Climatically Speaking: The Best Stories on Climate, Food, Science and Culture, (11th ed.)
Last updated November 27, 2018
Extreme weather events and climate change; California fires and a fire tornado; Michael Mann on climate change and the future of civilization; 4°C warmer, a map and some data; climate change, wheat and ticks; frolicking goats and an earworm.
The answer is yes. From fires and floods in Greece, flooding in Japan, an imposing "fire tornado" in California to world-wide heat waves, climate change is linked to some of this summer's most devastating weather events, reports Bob Berwyn at Inside Climate News. Even communities in the Arctic Circle experienced record-breaking high temperatures. As climate scientist Michael Mann says in an article by Damian Carrington at the Guardian, "We literally would not have seen these extremes in the absence of climate change."
And then there's this from climate scientist Katharine Hayhoe, as noted in a piece by Brandon Miller, CNN, at Click2Houston:
Welcome to the 11th edition of Climatically Speaking. The past couple of weeks have been sobering. But one of the most terrifying incidents was a fire whirl that formed during the Carr Fire in Redding, California. Winds exceeded 143 mph! Take a look, below:
To view photos of tornado fire clouds and extreme weather events in Greece and the Arctic, check out this piece by Eric Holthaus at Grist. Also, Alan Taylor at The Atlantic put together a collection of 28 images from the California fires. My favorite is the one of the highway patrol officer and the fawn: I promise you will smile.
Climate, energy and environment
How does climate change make extreme weather events more extreme?
I'm glad you asked because in this video (to the right) from the Thom Hartmann Program, Michael Mann explains the science and how the world's greenhouse gas emissions could impact the future of civilization. One thing is certain, though: We don't live in boring times.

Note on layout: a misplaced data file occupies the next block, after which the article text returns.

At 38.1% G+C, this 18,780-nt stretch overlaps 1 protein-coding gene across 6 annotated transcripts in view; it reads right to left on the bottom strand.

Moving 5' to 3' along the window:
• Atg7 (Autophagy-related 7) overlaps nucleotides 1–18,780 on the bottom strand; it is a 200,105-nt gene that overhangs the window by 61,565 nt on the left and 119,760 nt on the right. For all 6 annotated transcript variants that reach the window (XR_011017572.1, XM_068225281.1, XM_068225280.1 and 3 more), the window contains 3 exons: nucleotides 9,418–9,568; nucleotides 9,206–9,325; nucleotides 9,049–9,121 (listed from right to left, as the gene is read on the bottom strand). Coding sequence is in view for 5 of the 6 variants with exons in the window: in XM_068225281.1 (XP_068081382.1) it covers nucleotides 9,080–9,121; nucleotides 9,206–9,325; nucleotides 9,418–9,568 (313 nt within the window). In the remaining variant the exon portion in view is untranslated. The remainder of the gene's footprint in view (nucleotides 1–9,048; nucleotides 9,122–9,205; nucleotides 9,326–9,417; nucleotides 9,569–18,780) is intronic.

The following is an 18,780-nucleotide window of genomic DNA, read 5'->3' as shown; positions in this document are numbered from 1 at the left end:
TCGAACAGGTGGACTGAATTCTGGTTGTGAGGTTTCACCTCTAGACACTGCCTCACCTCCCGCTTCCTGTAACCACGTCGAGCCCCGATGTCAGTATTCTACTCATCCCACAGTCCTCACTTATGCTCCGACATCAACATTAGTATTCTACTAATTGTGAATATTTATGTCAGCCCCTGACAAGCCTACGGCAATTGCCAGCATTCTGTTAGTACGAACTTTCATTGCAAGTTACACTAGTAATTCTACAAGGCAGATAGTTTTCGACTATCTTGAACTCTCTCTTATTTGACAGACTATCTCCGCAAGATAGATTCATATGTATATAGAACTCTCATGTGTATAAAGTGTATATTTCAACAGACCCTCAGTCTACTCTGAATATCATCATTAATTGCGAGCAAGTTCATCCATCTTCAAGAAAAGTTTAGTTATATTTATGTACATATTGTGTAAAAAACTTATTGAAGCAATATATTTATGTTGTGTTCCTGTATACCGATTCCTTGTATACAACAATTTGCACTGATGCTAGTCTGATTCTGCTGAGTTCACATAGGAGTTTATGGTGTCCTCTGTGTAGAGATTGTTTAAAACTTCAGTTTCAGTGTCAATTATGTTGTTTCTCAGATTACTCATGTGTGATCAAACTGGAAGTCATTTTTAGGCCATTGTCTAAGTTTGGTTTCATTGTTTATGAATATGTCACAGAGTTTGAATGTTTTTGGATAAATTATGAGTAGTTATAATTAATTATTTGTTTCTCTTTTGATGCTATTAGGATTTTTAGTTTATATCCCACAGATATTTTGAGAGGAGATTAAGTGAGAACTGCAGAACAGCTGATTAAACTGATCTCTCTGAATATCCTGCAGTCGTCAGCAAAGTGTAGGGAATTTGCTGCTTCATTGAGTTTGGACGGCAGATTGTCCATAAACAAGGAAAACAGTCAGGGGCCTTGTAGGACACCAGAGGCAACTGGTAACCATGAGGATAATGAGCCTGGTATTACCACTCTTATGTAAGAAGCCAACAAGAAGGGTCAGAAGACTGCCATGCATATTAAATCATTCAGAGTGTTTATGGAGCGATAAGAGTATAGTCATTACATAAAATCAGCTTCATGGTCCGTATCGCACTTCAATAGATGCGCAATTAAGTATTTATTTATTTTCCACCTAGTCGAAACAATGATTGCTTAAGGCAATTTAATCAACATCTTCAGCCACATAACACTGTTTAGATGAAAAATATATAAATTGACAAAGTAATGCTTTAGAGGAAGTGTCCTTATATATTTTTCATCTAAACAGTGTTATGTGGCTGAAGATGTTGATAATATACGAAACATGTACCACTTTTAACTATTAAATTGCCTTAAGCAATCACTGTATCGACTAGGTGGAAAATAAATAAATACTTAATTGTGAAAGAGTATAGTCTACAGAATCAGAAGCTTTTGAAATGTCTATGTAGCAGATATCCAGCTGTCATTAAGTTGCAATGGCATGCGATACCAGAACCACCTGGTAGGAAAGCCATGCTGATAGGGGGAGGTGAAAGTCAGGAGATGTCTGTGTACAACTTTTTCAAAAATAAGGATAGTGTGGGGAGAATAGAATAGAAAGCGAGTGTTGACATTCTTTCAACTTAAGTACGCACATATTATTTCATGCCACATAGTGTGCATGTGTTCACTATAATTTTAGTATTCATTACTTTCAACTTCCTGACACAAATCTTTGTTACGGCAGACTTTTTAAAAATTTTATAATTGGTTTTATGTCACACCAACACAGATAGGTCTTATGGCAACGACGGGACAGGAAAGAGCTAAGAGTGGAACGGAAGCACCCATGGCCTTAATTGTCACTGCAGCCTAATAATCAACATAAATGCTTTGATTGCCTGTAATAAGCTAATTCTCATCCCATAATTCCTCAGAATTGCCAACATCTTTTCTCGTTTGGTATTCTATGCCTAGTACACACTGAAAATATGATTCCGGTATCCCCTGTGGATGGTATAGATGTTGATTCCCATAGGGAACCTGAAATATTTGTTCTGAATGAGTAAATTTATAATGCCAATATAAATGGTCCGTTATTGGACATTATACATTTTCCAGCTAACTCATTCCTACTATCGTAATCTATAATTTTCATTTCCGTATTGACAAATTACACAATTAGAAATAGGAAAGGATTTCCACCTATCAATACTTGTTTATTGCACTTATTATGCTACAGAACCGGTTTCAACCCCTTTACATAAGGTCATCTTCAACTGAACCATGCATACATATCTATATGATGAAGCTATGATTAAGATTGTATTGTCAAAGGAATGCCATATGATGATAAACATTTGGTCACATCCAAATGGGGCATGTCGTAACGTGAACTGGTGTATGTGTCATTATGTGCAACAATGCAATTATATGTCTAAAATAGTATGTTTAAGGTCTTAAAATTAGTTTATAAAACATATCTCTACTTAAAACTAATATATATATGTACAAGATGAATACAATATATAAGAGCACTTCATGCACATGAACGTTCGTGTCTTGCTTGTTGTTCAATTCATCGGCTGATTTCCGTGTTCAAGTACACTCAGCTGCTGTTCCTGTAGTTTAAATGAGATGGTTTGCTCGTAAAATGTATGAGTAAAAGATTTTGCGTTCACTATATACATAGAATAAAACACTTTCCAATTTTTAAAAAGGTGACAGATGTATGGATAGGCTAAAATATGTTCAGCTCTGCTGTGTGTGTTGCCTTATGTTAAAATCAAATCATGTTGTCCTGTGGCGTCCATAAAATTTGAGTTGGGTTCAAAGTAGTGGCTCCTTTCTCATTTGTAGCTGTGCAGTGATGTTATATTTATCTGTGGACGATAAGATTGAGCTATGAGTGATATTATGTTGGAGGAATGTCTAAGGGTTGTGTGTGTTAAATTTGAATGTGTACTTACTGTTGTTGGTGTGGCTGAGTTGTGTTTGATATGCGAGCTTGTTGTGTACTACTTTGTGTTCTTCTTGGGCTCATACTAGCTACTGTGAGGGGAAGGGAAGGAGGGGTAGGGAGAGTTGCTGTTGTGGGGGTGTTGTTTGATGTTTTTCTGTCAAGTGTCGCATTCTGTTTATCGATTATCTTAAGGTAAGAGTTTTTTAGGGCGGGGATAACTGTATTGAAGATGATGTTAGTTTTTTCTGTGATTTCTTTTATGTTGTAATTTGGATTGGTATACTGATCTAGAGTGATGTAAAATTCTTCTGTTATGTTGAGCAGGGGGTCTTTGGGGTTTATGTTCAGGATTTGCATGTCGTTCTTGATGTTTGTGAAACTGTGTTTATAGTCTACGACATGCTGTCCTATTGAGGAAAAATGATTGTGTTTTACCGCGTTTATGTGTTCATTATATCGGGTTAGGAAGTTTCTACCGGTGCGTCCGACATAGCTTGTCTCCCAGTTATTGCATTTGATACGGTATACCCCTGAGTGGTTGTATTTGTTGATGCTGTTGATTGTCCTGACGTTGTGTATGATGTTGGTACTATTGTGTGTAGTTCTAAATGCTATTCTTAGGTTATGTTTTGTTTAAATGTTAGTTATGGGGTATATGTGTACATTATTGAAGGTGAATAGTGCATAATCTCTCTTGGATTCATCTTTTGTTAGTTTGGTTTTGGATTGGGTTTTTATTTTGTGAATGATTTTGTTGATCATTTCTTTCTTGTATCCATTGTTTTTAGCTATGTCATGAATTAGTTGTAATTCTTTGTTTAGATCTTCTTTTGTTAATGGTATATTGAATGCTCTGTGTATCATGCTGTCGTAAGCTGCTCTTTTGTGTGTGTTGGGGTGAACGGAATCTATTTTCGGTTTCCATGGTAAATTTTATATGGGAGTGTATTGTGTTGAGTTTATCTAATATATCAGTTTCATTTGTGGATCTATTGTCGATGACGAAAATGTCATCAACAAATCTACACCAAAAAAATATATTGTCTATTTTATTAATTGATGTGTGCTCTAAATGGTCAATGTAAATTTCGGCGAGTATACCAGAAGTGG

What would happen if Earth warmed by 4°C? You don't want to know.
But I'm going to tell you, anyway. And it isn't pretty. There was a map floating around Twitter last week that depicted the habitable areas of Earth after 4°C of warming. But after contacting a climate scientist, I learned that the map doesn't tell the whole story. You can still take a look with the understanding that not only is it outdated but also speculative. For example, scientists now predict that the tropics would not undergo nearly as much desertification as the map represents. Neither would parts of the U.S. Yet, the combination of heat and humidity could make those areas, including the southern states, inhospitable—beyond what humans can safely tolerate.
Please note: The map of Earth after 4°C of warming was originally published at New Scientist along with an article by journalist Gaia Vince, which you can access through the link to the map, above.
Is that even possible?
But is 4°C of warming possible? And if so, when? In a piece at The Conversation, Richard Betts, professor of climate impacts at the University of Exeter, notes that without further reductions in greenhouse gas emissions, 2.5°C–4°C of warming could occur by 2070, based on the most recent IPCC models. You can read a more detailed report, also by Betts, here, at The Royal Society Publishing. Although 4°C of warming by 2070 is at the far end of the spectrum, it is plausible. How this story unfolds hinges on the world's future CO₂ emissions.
Food and Farming
Wheat, drought and heavy rains
One of the biggest concerns I have about climate change is food security. And as several journalists report at Reuters, during the recent heat wave, wheat fields in northern Europe were damaged so badly from high temperatures and drought that prices have already soared. In the Black Sea region, a combination of dry conditions followed by heavy rains decreased the quality of crops. Both regions are experiencing declines in wheat production rates this year, while U.S. wheat farmers will likely profit.